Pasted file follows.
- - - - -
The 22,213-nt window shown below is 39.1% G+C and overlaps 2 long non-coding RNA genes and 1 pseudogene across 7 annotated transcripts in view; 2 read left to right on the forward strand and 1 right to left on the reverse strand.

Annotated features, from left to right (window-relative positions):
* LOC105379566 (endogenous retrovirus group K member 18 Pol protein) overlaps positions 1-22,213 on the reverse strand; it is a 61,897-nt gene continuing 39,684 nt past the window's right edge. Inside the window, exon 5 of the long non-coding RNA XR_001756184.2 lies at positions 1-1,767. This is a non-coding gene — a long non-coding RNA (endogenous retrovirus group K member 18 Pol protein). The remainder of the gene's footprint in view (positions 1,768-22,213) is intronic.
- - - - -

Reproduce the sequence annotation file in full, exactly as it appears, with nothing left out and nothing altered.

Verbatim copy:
The 22,213-nt window shown below is 39.1% G+C and overlaps 2 long non-coding RNA genes and 1 pseudogene across 7 annotated transcripts in view; 2 read left to right on the forward strand and 1 right to left on the reverse strand.

Annotated features, from left to right (window-relative positions):
* LOC105379566 (endogenous retrovirus group K member 18 Pol protein) overlaps positions 1-22,213 on the reverse strand; it is a 61,897-nt gene continuing 39,684 nt past the window's right edge. Inside the window, exon 5 of the long non-coding RNA XR_001756184.2 lies at positions 1-1,767. This is a non-coding gene — a long non-coding RNA (endogenous retrovirus group K member 18 Pol protein). The remainder of the gene's footprint in view (positions 1,768-22,213) is intronic.